The air temperature in Madrid was around 37ºC when the Edinburgh contingent arrived in mid-afternoon on 5 July. The excellent air-conditioned Metro took us all the way into town - about 14km - for only 2 Euros. We were told later that the temperature during the preceding week had been about 21ºC, but by the end of the conference week we were enjoying 39ºC. The conference venue turned out to be opposite the Santiago Bernabeu stadium (home of Real Madrid), in Paseo de la Castellana. Because of the World Cup and Spain's steady progress through the upper reaches of the tournament, football was never far away.
This event report looks briefly at a small cross-section of presentations which gave clues about likely future repository development. Because there were two main streams in the conference it was not possible to attend all sessions. This is a selective review with apologies for omissions. Overall there was a change in emphasis this year, with a focus on research management rather than open access. Indeed there were numerous presentations dealing with research management solutions. Organisations have not given up on open access, but considering the populating of repositories as a spin-off from a more complete research management solution is seen as a more fruitful approach.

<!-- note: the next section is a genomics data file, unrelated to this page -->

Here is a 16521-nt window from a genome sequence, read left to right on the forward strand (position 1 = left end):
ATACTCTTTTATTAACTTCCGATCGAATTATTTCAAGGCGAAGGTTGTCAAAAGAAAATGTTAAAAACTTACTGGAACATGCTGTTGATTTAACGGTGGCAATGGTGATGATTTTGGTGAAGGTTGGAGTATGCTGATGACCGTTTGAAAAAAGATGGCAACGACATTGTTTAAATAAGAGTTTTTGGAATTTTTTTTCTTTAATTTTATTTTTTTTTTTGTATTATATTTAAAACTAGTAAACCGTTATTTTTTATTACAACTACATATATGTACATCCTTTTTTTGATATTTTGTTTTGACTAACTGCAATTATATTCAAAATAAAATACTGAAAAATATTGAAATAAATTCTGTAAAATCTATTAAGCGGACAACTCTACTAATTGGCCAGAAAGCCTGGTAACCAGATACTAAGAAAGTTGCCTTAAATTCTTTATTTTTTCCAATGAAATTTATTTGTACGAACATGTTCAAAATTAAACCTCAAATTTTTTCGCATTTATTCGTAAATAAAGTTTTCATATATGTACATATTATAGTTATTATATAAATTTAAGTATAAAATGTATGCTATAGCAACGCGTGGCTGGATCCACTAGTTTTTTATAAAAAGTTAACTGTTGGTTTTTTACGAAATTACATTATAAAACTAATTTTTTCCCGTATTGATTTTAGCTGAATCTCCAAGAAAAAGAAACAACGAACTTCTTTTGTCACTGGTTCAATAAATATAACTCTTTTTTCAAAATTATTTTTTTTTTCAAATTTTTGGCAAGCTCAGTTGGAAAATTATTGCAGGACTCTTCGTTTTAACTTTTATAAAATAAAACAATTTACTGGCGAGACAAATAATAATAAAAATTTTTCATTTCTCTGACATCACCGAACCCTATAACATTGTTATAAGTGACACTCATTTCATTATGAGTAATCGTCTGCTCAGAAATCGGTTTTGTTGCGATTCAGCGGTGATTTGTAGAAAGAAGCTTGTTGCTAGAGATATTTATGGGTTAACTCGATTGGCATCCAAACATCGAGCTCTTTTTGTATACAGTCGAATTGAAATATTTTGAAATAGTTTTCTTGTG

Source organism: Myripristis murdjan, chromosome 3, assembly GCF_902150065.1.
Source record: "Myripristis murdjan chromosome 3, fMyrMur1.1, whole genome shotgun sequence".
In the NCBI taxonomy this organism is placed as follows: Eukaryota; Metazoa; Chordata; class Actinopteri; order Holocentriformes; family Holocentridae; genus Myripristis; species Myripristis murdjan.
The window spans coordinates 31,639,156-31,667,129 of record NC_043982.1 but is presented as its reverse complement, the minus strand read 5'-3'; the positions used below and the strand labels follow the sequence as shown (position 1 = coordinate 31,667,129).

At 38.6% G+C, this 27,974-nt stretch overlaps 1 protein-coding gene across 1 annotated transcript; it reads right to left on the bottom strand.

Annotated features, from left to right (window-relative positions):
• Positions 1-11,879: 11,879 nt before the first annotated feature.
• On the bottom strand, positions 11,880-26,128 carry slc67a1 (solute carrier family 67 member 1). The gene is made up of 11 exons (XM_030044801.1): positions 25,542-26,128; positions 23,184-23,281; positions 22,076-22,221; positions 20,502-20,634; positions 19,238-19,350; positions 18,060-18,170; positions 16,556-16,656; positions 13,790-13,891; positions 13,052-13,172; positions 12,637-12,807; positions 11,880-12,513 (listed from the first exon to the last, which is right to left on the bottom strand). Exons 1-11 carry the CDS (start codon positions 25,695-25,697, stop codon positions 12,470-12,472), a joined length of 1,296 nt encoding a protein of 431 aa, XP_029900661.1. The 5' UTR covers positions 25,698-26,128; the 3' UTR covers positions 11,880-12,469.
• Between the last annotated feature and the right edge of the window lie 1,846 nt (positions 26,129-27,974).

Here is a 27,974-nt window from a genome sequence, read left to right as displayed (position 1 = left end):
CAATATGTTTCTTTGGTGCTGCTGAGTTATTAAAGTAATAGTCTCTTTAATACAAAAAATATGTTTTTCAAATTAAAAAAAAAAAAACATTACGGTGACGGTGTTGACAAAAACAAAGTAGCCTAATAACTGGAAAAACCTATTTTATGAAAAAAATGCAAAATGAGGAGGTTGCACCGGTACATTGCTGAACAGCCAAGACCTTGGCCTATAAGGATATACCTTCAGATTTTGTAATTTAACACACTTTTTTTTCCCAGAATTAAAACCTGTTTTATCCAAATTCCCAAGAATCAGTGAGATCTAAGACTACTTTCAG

One of the principal sponsors of the event was Microsoft Research. Three years ago at the Open Repositories 2007 conference in San Antonio, Texas, Tony Hey talked about the potential for a contribution to the repository world from Microsoft. It has taken a little time, but now things are starting to move, and it seems likely that Microsoft will be a significant player in providing technical solutions where they are possible.
As well as the three stalwarts of Dspace, ePrints and Fedora, there were several newish players represented, e.g., Equella, and Pubman.
The conference programme was as follows:
One of the most interesting of the presentations at the event was given on Tuesday 6 July by Salvatore Mele of CERN: 'INSPIRE: A new information system for High-Energy Physics'. He told us that analysis of clickstreams in the leading digital library of the field shows that HEP (High-Energy Physics) scientists seldom read journals, instead preferring pre-prints. He pointed out that HEP has explored alternative communication strategies for decades, initially via the mass mailing of paper copies of preliminary manuscripts, then via the inception of the first online repositories and digital libraries. He used an intriguing photograph of the CERN library taken shortly before the inception of the Web, which showed shelves full of pre-print papers. One of the original motivations for creating the Web was to support the circulation of information about these papers, and eventually to make the papers themselves available. HEP is therefore uniquely placed to answer recurrent questions raised by the current trends in scholarly communication: